This is coming from the man who increased P&G’s adspend by a staggering 24 percent over the two years through October 2011, even though sales rose only 6 percent in the same period.
Note that P&G’s revenues were up 4 percent to $22 billion in the quarter but the company’s costs for sales, general and administrative work were flat.
P&G’s staggering ad budget has become a bit of an issue among analysts. On the call, McDonald and his crew were asked about ad costs three different times! . McDonald eventually said:
As we’ve said historically, the 9% to 11% range [for advertising as a percentage of sales] has been what we have spent. Actually, I believe that over time, we will see the increase in the cost of advertising moderate. There are just so many different media available today and we’re quickly moving more and more of our businesses into digital. And in that space, there are lots of different avenues available.
In the digital space, with things like Facebook and Google and others, we find that the return on investment of the advertising, when properly designed, when the big idea is there, can be much more efficient. One example is our Old Spice campaign, where we had 1.8 billion free impressions and there are many other examples I can cite from all over the world. So while there may be pressure on advertising, particularly in the United States, for example, during the year of a presidential election, there are mitigating factors like the plethora of media available.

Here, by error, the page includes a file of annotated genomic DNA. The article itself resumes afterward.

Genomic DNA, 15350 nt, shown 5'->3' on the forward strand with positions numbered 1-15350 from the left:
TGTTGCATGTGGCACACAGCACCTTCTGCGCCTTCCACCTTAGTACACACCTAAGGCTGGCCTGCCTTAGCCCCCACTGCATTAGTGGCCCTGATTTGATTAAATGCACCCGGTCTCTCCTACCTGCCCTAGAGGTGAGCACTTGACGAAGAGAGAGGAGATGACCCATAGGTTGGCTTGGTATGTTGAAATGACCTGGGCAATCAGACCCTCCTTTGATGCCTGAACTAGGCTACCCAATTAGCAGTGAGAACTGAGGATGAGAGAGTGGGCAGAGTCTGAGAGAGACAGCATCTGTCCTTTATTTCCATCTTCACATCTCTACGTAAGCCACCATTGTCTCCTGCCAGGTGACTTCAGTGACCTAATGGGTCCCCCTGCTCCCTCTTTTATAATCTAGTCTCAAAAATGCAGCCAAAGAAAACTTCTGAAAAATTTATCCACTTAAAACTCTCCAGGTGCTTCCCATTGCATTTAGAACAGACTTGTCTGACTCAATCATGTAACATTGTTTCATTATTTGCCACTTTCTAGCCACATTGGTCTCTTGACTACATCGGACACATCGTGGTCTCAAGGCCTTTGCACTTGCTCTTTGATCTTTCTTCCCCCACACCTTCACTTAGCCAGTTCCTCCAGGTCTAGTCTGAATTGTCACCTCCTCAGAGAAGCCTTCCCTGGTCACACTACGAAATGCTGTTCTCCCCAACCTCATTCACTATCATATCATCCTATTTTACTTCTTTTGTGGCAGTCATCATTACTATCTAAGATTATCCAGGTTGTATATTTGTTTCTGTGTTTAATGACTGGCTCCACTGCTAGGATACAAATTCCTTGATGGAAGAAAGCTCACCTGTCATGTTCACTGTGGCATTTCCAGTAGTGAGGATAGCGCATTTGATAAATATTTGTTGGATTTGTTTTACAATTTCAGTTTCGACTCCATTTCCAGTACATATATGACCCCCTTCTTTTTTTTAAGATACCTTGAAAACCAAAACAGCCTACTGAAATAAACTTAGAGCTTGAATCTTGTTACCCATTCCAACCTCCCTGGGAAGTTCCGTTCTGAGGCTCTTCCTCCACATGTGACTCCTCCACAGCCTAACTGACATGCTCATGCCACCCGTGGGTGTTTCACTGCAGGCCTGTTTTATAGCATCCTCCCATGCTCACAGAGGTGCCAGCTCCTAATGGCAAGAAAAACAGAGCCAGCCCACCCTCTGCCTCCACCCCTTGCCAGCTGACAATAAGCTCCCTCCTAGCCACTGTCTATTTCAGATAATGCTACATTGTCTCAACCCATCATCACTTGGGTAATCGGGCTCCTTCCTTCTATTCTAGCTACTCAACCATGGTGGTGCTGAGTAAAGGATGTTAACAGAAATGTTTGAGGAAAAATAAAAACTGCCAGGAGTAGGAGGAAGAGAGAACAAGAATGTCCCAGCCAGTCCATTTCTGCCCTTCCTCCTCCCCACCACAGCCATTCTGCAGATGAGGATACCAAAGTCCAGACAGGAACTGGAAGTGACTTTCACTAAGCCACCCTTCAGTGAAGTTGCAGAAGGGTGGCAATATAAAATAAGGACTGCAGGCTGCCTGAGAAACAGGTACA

P&G’s Old Spice campaign is a textbook example of what the entire company should be doing. The problem is that the entire company isn’t doing it. Check out Mr. Clean’s Twitter stream, for instance. Oh, right—he doesn’t have one.
McDonald’s recent discovery that digital media is free comes after the long-delayed launch of Tide Pods, now scheduled for a month from now but with only a limited supply. It was originally planned for July 2011. The ad budget for that campaign is estimated at $150 million and will come from agency Saatchi & Saatchi.
The problem is that while P&G has struggled to get a single U.S. pod out the factory door, several of its competitors have already launched competing laundry pod products.
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Just when it looked like things were starting to look up for cash-strapped American Apparel, profits are reportedly getting shaved.
The hipster clothing chain racked up impressive sales gains during the holidays, but profits were squeezed hard as it took steep discounts, including those from a barrage of Groupon offers nationwide, sources told The Post.
American Apparel rang up millions of dollars in the fourth quarter selling cardigans, corduroys and sexy leggings through the daily deals site — a heap of bargains amounting to a “small but material” percentage of the company’s $157 million in total sales during the period, said one source briefed on the company’s finances.
The controversial clothing company has been struggling to turnaround its operations.
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Dr. Augustine Fou is Digital Consigliere to marketing executives, advising them on digital strategy and Unified Marketing(tm). Dr Fou has over 17 years of in-the-trenches, hands-on experience, which enables him to provide objective, in-depth assessments of their current marketing programs and recommendations for improving business impact and ROI using digital insights.